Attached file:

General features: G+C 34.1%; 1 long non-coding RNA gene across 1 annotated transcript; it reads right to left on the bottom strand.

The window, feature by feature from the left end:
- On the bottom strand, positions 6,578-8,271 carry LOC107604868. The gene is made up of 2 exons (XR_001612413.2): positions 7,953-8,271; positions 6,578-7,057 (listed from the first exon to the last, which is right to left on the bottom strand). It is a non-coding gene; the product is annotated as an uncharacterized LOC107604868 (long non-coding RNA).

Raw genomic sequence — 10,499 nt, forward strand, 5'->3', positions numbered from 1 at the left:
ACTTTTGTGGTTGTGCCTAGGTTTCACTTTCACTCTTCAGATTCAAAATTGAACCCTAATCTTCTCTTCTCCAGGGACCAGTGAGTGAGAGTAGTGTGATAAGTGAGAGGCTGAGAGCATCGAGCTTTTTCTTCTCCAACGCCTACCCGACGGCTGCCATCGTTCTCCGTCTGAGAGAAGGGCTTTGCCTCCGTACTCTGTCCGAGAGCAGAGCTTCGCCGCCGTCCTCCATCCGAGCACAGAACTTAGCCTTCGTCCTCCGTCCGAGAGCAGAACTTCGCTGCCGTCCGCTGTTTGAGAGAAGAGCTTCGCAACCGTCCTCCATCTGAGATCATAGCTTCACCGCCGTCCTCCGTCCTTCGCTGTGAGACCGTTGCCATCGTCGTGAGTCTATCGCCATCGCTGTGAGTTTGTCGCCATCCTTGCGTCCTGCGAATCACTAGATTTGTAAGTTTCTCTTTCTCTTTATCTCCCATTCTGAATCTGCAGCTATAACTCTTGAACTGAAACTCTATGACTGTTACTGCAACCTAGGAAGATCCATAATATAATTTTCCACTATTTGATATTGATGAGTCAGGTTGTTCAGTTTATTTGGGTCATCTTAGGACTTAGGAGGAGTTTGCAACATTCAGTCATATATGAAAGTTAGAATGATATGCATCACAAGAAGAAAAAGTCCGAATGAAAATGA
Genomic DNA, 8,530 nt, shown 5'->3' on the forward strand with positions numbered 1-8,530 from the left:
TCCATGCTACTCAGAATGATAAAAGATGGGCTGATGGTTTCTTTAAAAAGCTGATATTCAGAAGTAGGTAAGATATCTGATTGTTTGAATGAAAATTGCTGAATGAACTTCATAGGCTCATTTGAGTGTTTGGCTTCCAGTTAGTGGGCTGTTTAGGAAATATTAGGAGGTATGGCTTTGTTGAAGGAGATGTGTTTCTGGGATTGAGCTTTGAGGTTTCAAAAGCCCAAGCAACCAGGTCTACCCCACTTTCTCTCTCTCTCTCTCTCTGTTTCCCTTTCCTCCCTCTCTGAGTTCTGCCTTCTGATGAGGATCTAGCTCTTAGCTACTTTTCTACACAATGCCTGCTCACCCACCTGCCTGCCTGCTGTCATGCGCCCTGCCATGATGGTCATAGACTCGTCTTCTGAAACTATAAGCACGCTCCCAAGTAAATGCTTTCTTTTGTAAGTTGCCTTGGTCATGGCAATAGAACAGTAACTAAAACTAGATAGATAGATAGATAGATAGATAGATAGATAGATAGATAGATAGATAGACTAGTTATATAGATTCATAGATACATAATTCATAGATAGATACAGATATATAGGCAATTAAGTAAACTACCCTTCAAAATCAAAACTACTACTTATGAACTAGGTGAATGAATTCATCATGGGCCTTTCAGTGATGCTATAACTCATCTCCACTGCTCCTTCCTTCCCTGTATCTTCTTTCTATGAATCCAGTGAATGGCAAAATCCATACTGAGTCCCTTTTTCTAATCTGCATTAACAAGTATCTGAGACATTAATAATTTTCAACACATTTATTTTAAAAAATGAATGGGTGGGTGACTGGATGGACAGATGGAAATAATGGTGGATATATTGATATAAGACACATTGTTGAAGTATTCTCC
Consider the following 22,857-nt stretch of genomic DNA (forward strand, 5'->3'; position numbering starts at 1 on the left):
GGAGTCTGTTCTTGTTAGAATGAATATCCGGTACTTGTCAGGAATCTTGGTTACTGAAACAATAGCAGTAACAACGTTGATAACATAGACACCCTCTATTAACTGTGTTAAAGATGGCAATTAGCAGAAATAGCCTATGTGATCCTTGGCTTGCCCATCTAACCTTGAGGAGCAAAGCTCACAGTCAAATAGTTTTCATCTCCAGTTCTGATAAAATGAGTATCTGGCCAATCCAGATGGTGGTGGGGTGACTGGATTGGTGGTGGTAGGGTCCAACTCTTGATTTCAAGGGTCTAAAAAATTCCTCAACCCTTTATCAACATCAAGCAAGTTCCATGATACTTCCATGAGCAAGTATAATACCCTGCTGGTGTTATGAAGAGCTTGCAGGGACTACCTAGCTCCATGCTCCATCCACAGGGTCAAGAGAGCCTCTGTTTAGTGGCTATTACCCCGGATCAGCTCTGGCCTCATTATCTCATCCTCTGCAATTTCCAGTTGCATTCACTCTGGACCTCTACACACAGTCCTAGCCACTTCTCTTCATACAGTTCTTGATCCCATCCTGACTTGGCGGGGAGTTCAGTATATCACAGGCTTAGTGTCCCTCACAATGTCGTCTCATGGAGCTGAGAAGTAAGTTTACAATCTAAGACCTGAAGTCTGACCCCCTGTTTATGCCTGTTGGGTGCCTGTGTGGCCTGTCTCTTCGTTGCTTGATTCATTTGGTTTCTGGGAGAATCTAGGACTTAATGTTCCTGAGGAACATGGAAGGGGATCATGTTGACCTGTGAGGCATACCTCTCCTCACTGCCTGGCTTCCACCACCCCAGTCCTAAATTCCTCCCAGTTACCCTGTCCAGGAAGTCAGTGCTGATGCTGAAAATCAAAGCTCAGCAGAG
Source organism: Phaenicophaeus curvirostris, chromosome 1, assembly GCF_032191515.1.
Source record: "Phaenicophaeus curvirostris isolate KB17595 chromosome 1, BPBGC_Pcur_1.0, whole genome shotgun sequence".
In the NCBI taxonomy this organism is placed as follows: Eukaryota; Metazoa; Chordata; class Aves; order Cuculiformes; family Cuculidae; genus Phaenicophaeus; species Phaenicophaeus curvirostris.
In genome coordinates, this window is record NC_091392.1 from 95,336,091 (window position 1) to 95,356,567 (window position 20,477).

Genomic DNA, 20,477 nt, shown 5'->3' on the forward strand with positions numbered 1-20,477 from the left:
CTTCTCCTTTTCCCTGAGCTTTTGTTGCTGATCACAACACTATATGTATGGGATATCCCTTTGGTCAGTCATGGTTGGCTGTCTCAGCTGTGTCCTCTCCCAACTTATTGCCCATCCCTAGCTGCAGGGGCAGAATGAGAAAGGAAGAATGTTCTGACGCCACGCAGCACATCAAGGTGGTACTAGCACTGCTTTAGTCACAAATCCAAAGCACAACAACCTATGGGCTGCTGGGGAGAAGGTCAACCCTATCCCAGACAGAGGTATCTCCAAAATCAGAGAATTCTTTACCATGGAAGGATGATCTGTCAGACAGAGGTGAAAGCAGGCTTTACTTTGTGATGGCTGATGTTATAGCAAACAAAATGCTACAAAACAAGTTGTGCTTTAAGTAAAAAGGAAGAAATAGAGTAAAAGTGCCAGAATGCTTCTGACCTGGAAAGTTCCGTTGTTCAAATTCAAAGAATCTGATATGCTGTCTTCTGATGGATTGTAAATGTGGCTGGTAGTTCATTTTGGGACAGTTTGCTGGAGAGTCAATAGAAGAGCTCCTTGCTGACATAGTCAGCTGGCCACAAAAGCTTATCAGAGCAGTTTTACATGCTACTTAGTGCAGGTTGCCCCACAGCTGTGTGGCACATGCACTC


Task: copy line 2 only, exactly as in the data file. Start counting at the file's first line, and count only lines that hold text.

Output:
The window, feature by feature from the left end: